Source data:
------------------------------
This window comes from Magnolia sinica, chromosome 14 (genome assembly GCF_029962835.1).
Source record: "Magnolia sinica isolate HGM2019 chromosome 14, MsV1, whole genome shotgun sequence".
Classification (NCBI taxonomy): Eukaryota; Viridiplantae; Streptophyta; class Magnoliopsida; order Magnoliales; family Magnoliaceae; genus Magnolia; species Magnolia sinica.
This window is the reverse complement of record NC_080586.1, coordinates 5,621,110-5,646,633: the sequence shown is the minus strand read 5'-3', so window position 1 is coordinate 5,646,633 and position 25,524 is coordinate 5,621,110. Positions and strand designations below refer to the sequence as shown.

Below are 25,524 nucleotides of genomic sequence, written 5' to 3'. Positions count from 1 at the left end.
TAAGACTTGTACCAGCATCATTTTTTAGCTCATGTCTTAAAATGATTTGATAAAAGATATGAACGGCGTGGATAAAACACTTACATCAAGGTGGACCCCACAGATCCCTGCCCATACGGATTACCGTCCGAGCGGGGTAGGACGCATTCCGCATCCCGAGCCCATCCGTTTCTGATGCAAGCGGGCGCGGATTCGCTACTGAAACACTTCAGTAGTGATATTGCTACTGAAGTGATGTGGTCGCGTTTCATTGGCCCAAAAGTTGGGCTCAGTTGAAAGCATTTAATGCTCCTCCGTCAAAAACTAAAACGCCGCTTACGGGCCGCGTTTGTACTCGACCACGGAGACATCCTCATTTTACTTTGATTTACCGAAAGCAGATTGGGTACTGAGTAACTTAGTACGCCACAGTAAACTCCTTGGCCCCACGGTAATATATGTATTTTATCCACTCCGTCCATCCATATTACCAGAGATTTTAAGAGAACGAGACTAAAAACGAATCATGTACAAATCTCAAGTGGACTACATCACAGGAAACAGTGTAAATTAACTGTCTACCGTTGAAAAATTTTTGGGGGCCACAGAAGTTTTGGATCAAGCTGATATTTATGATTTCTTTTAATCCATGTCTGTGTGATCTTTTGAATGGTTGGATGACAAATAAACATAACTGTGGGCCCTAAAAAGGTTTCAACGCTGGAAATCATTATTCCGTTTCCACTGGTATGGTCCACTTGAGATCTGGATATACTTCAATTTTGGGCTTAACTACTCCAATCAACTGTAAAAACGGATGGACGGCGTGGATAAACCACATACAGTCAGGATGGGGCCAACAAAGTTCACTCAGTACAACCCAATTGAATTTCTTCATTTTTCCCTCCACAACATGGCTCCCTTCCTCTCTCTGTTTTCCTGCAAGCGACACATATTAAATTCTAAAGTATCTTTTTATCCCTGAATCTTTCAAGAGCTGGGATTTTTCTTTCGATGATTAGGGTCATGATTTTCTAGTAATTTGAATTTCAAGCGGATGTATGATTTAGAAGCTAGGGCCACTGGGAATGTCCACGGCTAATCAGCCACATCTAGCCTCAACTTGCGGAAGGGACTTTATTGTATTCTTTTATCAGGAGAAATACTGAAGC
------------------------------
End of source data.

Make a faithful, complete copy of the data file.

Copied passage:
This window comes from Magnolia sinica, chromosome 14 (genome assembly GCF_029962835.1).
Source record: "Magnolia sinica isolate HGM2019 chromosome 14, MsV1, whole genome shotgun sequence".
Classification (NCBI taxonomy): Eukaryota; Viridiplantae; Streptophyta; class Magnoliopsida; order Magnoliales; family Magnoliaceae; genus Magnolia; species Magnolia sinica.
This window is the reverse complement of record NC_080586.1, coordinates 5,621,110-5,646,633: the sequence shown is the minus strand read 5'-3', so window position 1 is coordinate 5,646,633 and position 25,524 is coordinate 5,621,110. Positions and strand designations below refer to the sequence as shown.

Below are 25,524 nucleotides of genomic sequence, written 5' to 3'. Positions count from 1 at the left end.
TAAGACTTGTACCAGCATCATTTTTTAGCTCATGTCTTAAAATGATTTGATAAAAGATATGAACGGCGTGGATAAAACACTTACATCAAGGTGGACCCCACAGATCCCTGCCCATACGGATTACCGTCCGAGCGGGGTAGGACGCATTCCGCATCCCGAGCCCATCCGTTTCTGATGCAAGCGGGCGCGGATTCGCTACTGAAACACTTCAGTAGTGATATTGCTACTGAAGTGATGTGGTCGCGTTTCATTGGCCCAAAAGTTGGGCTCAGTTGAAAGCATTTAATGCTCCTCCGTCAAAAACTAAAACGCCGCTTACGGGCCGCGTTTGTACTCGACCACGGAGACATCCTCATTTTACTTTGATTTACCGAAAGCAGATTGGGTACTGAGTAACTTAGTACGCCACAGTAAACTCCTTGGCCCCACGGTAATATATGTATTTTATCCACTCCGTCCATCCATATTACCAGAGATTTTAAGAGAACGAGACTAAAAACGAATCATGTACAAATCTCAAGTGGACTACATCACAGGAAACAGTGTAAATTAACTGTCTACCGTTGAAAAATTTTTGGGGGCCACAGAAGTTTTGGATCAAGCTGATATTTATGATTTCTTTTAATCCATGTCTGTGTGATCTTTTGAATGGTTGGATGACAAATAAACATAACTGTGGGCCCTAAAAAGGTTTCAACGCTGGAAATCATTATTCCGTTTCCACTGGTATGGTCCACTTGAGATCTGGATATACTTCAATTTTGGGCTTAACTACTCCAATCAACTGTAAAAACGGATGGACGGCGTGGATAAACCACATACAGTCAGGATGGGGCCAACAAAGTTCACTCAGTACAACCCAATTGAATTTCTTCATTTTTCCCTCCACAACATGGCTCCCTTCCTCTCTCTGTTTTCCTGCAAGCGACACATATTAAATTCTAAAGTATCTTTTTATCCCTGAATCTTTCAAGAGCTGGGATTTTTCTTTCGATGATTAGGGTCATGATTTTCTAGTAATTTGAATTTCAAGCGGATGTATGATTTAGAAGCTAGGGCCACTGGGAATGTCCACGGCTAATCAGCCACATCTAGCCTCAACTTGCGGAAGGGACTTTATTGTATTCTTTTATCAGGAGAAATACTGAAGC